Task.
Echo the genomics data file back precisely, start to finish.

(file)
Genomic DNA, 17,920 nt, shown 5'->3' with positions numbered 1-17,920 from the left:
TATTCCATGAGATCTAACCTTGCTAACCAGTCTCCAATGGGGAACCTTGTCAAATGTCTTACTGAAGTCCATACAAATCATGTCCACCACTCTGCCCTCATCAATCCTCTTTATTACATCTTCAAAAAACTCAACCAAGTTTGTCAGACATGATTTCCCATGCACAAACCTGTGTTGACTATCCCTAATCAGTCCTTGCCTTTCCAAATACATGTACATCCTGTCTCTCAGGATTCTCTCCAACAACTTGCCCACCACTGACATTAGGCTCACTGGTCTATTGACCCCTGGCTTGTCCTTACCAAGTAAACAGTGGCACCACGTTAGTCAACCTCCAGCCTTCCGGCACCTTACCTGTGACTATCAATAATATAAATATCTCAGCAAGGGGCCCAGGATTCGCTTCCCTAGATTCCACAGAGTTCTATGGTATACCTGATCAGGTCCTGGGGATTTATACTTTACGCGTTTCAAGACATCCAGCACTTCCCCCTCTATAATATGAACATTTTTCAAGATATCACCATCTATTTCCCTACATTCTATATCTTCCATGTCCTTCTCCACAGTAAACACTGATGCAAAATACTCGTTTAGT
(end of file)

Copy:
Genomic DNA, 17,920 nt, shown 5'->3' with positions numbered 1-17,920 from the left:
TATTCCATGAGATCTAACCTTGCTAACCAGTCTCCAATGGGGAACCTTGTCAAATGTCTTACTGAAGTCCATACAAATCATGTCCACCACTCTGCCCTCATCAATCCTCTTTATTACATCTTCAAAAAACTCAACCAAGTTTGTCAGACATGATTTCCCATGCACAAACCTGTGTTGACTATCCCTAATCAGTCCTTGCCTTTCCAAATACATGTACATCCTGTCTCTCAGGATTCTCTCCAACAACTTGCCCACCACTGACATTAGGCTCACTGGTCTATTGACCCCTGGCTTGTCCTTACCAAGTAAACAGTGGCACCACGTTAGTCAACCTCCAGCCTTCCGGCACCTTACCTGTGACTATCAATAATATAAATATCTCAGCAAGGGGCCCAGGATTCGCTTCCCTAGATTCCACAGAGTTCTATGGTATACCTGATCAGGTCCTGGGGATTTATACTTTACGCGTTTCAAGACATCCAGCACTTCCCCCTCTATAATATGAACATTTTTCAAGATATCACCATCTATTTCCCTACATTCTATATCTTCCATGTCCTTCTCCACAGTAAACACTGATGCAAAATACTCGTTTAGT